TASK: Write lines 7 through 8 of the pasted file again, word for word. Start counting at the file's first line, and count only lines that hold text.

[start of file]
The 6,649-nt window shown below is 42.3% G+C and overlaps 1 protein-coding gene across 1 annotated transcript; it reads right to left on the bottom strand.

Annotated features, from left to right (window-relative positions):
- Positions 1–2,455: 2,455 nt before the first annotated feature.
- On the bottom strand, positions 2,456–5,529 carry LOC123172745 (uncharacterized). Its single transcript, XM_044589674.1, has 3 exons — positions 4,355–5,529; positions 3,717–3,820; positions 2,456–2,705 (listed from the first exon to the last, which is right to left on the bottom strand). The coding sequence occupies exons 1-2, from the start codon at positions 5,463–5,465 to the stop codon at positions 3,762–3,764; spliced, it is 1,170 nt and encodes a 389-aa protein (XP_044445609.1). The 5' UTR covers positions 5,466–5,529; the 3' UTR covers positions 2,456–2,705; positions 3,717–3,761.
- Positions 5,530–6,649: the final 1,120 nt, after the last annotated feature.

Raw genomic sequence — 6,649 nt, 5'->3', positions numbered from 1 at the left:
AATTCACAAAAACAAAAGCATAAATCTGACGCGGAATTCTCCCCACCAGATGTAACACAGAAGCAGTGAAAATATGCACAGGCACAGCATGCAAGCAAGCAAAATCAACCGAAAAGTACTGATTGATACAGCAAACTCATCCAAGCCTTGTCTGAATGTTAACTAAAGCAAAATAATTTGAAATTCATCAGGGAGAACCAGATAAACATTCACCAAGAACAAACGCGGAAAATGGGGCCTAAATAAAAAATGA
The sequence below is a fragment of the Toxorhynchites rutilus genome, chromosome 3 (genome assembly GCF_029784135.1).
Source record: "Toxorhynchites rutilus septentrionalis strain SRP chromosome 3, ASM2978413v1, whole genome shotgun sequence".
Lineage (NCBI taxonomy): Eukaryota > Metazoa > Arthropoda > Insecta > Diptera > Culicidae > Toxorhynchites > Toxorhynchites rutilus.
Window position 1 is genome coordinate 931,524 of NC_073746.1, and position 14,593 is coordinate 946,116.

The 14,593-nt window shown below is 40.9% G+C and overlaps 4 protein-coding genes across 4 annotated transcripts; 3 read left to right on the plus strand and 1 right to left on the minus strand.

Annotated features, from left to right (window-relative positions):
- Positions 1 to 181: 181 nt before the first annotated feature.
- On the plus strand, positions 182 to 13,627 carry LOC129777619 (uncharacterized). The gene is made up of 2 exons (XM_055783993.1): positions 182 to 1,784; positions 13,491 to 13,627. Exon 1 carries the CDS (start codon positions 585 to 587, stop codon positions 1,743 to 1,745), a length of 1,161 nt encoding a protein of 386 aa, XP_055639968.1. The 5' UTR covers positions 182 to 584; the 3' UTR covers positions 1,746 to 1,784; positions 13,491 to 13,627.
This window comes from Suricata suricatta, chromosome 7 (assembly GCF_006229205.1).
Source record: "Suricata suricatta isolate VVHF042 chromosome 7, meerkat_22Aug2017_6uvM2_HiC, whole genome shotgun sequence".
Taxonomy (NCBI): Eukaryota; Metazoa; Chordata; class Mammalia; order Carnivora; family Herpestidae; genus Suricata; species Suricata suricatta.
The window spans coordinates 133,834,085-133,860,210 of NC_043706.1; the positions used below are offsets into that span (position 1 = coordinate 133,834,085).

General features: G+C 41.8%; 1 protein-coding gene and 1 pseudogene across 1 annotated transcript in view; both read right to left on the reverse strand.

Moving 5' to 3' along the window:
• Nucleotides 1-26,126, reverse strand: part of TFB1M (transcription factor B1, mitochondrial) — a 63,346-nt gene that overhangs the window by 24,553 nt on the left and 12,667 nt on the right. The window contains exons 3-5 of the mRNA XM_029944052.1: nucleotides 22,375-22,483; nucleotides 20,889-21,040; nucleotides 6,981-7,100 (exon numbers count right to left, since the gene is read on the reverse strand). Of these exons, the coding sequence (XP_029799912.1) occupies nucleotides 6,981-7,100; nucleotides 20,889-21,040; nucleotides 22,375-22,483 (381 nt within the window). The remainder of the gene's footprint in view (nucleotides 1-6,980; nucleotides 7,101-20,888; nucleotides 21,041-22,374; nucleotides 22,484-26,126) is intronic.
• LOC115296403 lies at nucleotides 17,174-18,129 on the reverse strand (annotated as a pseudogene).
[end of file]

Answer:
AATTCACAAAAACAAAAGCATAAATCTGACGCGGAATTCTCCCCACCAGATGTAACACAGAAGCAGTGAAAATATGCACAGGCACAGCATGCAAGCAAGCAAAATCAACCGAAAAGTACTGATTGATACAGCAAACTCATCCAAGCCTTGTCTGAATGTTAACTAAAGCAAAATAATTTGAAATTCATCAGGGAGAACCAGATAAACATTCACCAAGAACAAACGCGGAAAATGGGGCCTAAATAAAAAATGA
The sequence below is a fragment of the Toxorhynchites rutilus genome, chromosome 3 (genome assembly GCF_029784135.1).